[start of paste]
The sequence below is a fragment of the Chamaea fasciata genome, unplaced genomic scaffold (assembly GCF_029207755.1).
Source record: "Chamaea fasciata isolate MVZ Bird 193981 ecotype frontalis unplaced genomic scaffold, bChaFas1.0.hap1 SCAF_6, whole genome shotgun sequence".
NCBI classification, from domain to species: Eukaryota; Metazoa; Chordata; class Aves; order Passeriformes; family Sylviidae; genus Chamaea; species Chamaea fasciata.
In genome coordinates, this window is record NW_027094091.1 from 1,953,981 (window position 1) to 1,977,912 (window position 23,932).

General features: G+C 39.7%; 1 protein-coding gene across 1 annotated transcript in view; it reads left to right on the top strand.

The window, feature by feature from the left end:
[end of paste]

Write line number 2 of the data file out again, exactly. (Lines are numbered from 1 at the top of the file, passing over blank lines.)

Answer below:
Source record: "Chamaea fasciata isolate MVZ Bird 193981 ecotype frontalis unplaced genomic scaffold, bChaFas1.0.hap1 SCAF_6, whole genome shotgun sequence".